[Christianity Today Online; May 6, 2011]
Deck: Josemaria Escriva, founder of Opus Dei, and his childhood friend Manolo follow different paths during the Spanish Civil War.
Cast: Charlie Cox (Josemaria), Wes Bentley (Manolo), Dougray Scott (Robert), Unax Ugalde (Pedro), Olga Kurylenko (Ildiko)
First the bad news, for adolescent viewers, anyway: there don’t be any dragons. Not the leathery-winged kind, at least. The title refers to a medieval map-making custom of inscribing the warning “Hic Sunt Dracones” on unexplored regions. In this case the warning refers to the unexplored regions of the psyche, where destructive emotions may lurk.
The film shows us the early life of Josemaria Escriva (1902-1975), recently canonized a saint by the Roman Catholic Church. He is best known as the founder of the organization Opus Dei. Escriva had an original, yet simple, idea: that a Christian can follow the path of holiness while living and working in the secular world. Of course, Christians have been shunning the world to live a life of radical dedication to Christ ever since St. Anthony of the desert. But, Escriva reasoned, Christ himself spent many years working in a carpenter’s shop, while living in a village alongside ordinary people. Why can’t Christians do the same?
The idea sounds benign enough, but some view Opus Dei with suspicion. The last time it showed up in a major motion picture was in The Da Vinci Code (2006), represented by an albino monk and murderer. Opus Dei members adhere to traditional Christian beliefs, and are suspected of (according to Wikipedia) “alleged secretiveness, its recruiting methods, the alleged strict rules governing members, the practice by celibate members of mortification of the flesh, its alleged elitism and misogyny, the alleged right-leaning politics of most of its members, and the alleged participation by some in authoritarian or extreme right-wing governments, especially the Francoist Government of Spain.”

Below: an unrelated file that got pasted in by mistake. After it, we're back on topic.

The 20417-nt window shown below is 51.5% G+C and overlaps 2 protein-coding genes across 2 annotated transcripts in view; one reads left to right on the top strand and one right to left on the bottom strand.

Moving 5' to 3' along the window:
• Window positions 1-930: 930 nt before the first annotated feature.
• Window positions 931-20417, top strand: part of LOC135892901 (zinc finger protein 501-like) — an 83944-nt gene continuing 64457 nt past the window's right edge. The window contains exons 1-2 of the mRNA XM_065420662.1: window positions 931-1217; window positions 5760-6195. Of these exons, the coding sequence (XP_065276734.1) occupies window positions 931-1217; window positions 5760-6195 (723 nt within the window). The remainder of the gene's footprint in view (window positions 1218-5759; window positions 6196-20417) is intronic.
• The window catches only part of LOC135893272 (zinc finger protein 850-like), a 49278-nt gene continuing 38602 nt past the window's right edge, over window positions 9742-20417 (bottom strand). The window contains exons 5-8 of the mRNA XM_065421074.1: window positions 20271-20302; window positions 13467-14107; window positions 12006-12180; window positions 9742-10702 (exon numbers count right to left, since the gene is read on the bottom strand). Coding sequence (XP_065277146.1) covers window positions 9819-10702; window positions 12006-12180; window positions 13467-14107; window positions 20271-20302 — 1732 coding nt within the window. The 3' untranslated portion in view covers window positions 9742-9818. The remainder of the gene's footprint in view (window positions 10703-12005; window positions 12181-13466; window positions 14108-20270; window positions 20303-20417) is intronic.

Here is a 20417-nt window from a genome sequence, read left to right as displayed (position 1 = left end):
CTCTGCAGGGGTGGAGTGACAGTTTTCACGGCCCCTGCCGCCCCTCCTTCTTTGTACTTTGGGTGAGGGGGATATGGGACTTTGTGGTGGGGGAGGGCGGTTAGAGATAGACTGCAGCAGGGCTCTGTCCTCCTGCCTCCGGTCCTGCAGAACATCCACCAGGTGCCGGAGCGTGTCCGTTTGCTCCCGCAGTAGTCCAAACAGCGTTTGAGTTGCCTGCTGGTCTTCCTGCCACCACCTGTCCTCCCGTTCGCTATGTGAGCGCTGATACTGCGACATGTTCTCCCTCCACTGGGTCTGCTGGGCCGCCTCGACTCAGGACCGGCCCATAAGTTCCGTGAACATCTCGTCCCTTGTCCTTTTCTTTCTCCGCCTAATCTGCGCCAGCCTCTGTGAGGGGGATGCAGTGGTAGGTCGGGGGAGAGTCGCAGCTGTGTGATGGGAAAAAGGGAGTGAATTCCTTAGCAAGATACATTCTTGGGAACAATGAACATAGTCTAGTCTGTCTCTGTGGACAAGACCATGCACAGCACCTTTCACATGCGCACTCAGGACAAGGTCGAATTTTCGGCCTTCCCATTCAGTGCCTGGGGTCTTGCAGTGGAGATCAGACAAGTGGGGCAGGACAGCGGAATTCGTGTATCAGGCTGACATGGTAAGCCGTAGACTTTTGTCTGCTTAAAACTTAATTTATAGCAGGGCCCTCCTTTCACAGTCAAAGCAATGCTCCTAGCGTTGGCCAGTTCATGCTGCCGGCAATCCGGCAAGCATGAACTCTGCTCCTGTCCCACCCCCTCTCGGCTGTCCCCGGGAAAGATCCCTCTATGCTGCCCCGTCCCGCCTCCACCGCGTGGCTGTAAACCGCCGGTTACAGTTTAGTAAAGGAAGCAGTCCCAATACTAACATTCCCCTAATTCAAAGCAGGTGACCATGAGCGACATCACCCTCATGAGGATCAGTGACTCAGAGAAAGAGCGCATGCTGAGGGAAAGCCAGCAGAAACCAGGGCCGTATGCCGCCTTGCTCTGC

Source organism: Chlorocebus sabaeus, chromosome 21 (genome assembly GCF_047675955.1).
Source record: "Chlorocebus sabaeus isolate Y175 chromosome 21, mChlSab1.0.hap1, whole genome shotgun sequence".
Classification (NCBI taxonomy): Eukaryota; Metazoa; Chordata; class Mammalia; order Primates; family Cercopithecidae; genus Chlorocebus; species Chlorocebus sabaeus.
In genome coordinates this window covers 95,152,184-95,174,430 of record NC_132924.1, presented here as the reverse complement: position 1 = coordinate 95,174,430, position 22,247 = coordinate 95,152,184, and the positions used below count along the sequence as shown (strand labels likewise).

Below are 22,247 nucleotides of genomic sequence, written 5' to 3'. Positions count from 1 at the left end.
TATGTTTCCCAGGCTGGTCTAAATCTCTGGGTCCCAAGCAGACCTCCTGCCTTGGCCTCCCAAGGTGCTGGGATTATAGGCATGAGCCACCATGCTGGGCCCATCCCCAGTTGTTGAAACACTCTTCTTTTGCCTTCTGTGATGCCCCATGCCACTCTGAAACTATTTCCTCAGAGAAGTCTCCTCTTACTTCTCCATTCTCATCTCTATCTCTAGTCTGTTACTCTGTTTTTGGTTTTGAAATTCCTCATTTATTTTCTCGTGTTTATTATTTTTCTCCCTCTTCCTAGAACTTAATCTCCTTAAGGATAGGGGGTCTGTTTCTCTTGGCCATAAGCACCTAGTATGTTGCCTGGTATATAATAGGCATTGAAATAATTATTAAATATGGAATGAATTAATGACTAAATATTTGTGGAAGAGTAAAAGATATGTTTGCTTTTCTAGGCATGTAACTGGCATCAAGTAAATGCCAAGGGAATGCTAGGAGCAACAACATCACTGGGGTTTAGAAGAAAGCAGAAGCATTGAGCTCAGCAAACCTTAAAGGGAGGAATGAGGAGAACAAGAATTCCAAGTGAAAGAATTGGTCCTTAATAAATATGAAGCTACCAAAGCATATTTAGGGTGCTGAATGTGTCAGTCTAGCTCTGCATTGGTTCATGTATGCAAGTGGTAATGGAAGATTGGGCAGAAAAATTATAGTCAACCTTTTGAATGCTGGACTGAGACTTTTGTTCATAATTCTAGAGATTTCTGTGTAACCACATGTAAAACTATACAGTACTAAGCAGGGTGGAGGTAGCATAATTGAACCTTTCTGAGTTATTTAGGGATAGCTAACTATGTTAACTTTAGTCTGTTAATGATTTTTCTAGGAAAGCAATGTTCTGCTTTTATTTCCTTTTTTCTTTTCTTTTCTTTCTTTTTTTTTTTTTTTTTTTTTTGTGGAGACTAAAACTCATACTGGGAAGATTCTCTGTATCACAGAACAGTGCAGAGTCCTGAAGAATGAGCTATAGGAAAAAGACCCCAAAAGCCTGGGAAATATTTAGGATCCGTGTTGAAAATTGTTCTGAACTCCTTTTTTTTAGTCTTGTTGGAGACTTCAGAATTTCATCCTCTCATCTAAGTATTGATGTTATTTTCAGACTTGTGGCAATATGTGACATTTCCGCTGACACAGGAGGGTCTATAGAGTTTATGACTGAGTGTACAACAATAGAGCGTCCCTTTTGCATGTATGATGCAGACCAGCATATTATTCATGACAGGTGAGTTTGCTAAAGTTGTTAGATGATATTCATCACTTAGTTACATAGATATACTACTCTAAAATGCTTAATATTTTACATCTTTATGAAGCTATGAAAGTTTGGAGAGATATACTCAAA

But if you’re assuming the dragons in this film relate to Escriva’s dark side, you’d be surprised. There Be Dragons presents Escriva and his companions in a consistently positive light. They are unfailingly noble, courageous, self-sacrificial, and kind; and they are simply appealing, in terms of looking like a group of friends you’d enjoy hanging out with. Considering how many culture-war strikes there are against Opus Dei and its founder, that’s surprising and refreshing. Dragons presents an interesting comparison with director Joffe’s excellent 1986 film, The Mission . There, 18th century Jesuits sought to protect South American Indians from Portugese slave traders, a theme which was seen as friendly to left-wing Christianity and Liberation theology. That Joffe now presents Josemaria Escriva and his Opus Dei as heroic is certainly intriguing.
The story begins with Robert Torres, an author charged with preparing a biography of Escriva. In the course of research he learns, to his surprise, that his estranged father, Manolo, and Escriva were childhood friends. We return to that childhood, and see that Manolo’s family is wealthy and proud, while Josemaria’s is happy and loving. When Josemaria’s family business fails, Manolo’s dad forbids his son to see his friend any more, reinforcing the lesson with a beating. “He thought poverty was contagious,” the now-aged Manolo explains in voiceover. Manolo conceives a deep envy for his friend. “My dad had more cars, houses, and money, but Josemaria had more dad.” Manolo’s father instructs him: “When push comes to shove, a man has only one duty: to choose the winning side.”
Hmmm, getting kind of heavy-handed there. Every time we see Manolo on screen, he is scowling—angry at the world. But why? Sure, his dad was tough, but that doesn’t seem sufficient explanation. So maybe he’s just bad-tempered by nature? The expression is so constant that it begins to look like pouting.
As they reach adulthood the lives of the young men diverge. Manolo, furious about a strike that he believes killed his father, joins the right-wing forces who are seeking to overthrow the new left-wing government. He infiltrates the communist republican forces as a spy, and lives a hungry, miserable life with them on the run. What motivated this pampered, rich boy to make such sacrifices? How does he become capable of truly shocking betrayal? We’re not told.
Josemaria, on the other hand, is now a priest, and tends his flock diligently and at great risk. At a surprise party (happy, admiring people are always surrounding Josemaria), a friend holds up his shoe and points out the large hole in the sole. This is “a testament to 20 km a day, seven days a week, rain or shine.” Josemaria is humble but confident, and loved by all; Manolo is nearly always frowning, and even in a crowd he is alone.